For centuries Indians have had to live with the fear of famine and malnutrition. A poor monsoon season and crop failures brought economic dislocation, social upheaval, starvation, disease and death.
In the 21st century that danger, while not eliminated, is receding, just as another is taking hold — an epidemic of diabetes, cardiovascular disease and related health issues linked with overweight and obesity.
India is one of the few countries in the world that must simultaneously grapple with the problems brought on by poverty and over-consumption. The latter came to the attention of the media recently when Air India decided to test more than 3000 of its employees and found around 20 per cent of them were overweight. The airline promptly ordered a strict regimen of diet and exercise on pain of dismissal.
Many Indians find it difficult to get their minds round the fact they should be addressing overweight and obesity when for centuries there have been millions who did not have enough to eat.
When I made my first visit here almost four decades ago, it was a rarity to see anyone in the street carrying excess kilos. Today those same street scenes are very different. The Minister of Finance, Arun Jaitley has had treatment for diabetes. Bariatric surgery, where the size of the stomach is reduced in order to physically limit the amount of food it can contain, is on the rise.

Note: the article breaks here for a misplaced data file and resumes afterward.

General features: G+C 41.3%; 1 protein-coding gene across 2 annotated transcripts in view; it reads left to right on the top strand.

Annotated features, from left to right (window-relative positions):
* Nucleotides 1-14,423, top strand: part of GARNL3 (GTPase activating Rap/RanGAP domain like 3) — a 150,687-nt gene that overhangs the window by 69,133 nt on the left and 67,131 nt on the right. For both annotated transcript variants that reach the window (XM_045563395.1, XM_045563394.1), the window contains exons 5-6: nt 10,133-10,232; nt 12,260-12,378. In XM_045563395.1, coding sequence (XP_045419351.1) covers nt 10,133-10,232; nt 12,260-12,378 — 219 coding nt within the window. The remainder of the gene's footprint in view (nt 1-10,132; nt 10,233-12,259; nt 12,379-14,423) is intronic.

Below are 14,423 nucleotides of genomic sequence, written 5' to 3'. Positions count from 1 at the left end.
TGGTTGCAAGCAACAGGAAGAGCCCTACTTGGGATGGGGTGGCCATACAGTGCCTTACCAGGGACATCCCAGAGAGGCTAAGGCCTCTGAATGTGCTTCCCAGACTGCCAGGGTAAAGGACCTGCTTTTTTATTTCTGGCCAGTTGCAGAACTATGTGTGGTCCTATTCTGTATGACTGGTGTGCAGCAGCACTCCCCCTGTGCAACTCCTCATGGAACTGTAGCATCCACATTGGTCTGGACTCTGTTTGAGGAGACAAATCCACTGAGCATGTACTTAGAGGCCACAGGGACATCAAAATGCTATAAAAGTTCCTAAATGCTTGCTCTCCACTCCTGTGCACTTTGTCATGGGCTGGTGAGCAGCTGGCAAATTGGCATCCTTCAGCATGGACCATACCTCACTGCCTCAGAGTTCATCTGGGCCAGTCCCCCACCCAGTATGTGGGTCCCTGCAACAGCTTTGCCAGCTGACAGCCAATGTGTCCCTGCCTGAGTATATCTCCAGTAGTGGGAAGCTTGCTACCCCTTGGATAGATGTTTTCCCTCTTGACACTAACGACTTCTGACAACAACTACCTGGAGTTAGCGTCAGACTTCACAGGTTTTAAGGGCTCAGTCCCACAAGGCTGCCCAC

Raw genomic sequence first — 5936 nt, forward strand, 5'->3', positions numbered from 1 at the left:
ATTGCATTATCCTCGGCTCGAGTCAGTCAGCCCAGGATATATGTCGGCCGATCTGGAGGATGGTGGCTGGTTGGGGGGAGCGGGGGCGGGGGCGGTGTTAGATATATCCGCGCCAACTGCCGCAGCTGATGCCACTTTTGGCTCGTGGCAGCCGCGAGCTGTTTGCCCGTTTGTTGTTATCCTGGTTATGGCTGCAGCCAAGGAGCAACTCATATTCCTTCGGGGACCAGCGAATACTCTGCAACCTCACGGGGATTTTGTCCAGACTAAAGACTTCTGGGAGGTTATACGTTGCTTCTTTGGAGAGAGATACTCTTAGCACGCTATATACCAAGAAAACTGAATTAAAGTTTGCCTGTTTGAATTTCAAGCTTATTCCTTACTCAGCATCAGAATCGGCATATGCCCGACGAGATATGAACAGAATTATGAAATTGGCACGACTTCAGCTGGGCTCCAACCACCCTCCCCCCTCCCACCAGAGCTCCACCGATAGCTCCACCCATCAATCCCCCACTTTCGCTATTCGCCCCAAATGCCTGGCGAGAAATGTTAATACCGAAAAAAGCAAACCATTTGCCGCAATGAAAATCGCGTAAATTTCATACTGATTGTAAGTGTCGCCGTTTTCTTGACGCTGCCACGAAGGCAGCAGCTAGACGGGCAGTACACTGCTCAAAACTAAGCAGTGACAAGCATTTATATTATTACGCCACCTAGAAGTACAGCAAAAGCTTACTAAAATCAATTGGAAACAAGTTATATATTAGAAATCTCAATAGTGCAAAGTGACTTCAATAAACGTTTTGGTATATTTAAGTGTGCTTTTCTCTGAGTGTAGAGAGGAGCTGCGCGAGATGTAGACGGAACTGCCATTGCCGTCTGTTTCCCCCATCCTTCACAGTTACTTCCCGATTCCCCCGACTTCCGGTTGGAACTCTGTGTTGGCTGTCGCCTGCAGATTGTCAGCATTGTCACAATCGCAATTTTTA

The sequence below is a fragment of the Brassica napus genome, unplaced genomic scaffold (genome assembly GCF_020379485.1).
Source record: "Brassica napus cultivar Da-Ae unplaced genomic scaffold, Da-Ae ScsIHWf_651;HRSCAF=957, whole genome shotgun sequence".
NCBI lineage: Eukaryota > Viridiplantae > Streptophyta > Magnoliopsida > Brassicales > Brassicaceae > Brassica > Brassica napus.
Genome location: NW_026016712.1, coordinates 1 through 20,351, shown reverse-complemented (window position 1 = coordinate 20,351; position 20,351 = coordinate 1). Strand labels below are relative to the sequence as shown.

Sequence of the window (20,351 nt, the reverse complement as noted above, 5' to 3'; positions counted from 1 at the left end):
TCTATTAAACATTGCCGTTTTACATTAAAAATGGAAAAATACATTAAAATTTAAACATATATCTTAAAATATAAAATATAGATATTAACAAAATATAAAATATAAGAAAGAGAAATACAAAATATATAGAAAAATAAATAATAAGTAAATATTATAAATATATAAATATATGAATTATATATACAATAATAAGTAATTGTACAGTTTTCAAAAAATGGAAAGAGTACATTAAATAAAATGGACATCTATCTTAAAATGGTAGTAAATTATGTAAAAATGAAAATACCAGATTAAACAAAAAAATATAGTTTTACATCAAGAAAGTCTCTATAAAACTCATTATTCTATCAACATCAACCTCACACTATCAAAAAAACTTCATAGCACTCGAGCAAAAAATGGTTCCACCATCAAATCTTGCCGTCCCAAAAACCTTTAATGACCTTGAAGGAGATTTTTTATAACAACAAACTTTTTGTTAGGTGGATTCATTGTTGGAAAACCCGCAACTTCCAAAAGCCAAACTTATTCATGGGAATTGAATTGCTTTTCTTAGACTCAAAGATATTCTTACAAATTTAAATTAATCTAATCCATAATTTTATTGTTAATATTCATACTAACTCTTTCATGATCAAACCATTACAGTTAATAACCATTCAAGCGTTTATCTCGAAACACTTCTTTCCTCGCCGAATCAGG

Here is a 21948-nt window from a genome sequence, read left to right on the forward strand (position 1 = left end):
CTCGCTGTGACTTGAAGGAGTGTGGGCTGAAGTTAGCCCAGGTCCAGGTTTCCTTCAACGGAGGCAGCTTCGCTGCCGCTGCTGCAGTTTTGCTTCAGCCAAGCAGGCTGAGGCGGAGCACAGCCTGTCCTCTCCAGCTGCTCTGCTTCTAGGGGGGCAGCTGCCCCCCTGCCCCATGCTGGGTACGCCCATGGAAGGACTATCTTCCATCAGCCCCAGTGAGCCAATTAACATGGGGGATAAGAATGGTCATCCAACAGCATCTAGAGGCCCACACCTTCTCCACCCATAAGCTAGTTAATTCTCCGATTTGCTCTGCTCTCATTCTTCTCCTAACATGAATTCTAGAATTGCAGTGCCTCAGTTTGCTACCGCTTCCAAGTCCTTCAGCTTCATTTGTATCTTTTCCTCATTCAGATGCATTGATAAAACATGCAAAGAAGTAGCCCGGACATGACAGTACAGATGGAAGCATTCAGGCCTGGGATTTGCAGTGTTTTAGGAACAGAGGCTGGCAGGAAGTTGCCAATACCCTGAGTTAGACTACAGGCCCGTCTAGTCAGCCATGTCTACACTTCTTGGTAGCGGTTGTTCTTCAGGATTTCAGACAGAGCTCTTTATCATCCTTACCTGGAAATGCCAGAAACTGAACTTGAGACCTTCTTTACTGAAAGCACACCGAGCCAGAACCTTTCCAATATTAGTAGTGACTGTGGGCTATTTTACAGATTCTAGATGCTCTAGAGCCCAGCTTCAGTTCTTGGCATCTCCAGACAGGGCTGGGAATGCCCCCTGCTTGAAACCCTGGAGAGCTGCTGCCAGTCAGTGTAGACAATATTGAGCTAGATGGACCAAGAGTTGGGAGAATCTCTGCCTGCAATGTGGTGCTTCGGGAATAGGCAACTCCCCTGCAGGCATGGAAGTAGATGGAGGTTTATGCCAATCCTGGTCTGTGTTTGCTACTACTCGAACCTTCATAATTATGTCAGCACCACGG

In April the World Health Organisation reported that more Indian men die from diabetes than in any other country, the condition accounting for two per cent of all deaths across age groups.
Inevitably, the rise in western-style junk food outlets, persuasive advertising, and the increasingly sedentary lifestyle of many middle-class Indians have been blamed for this new epidemic and undoubtedly these have had their influence; but there may be a more deep-rooted reason, buried in the country’s psyche.
When for centuries people have lived one bad harvest away from starvation, the tendency has been to tuck into the food in the good years in readiness for the bad times — as in the Biblical seven fat years and seven lean years — now for many the lean years never appear and the fat keeps building.
A recent European Union-funded study into weight loss and diabetes has revealed that a significant loss of weight in overweight and obese people (around 10 per cent of total on average) is by the far the best way of reducing the likelihood of type 2 diabetes.
While the study concentrated on the soaring rates in fully developed countries, the same has to apply in India and China, which between them now account for 19 per cent of the world’s overweight and obese people.
Air India’s ultimatum to its over-indulging employees is probably not the best way of addressing the issue on a national level, but it should be a wake-up call to the country’s health authorities that more needs to be done before this already weighty problem overwhelms them.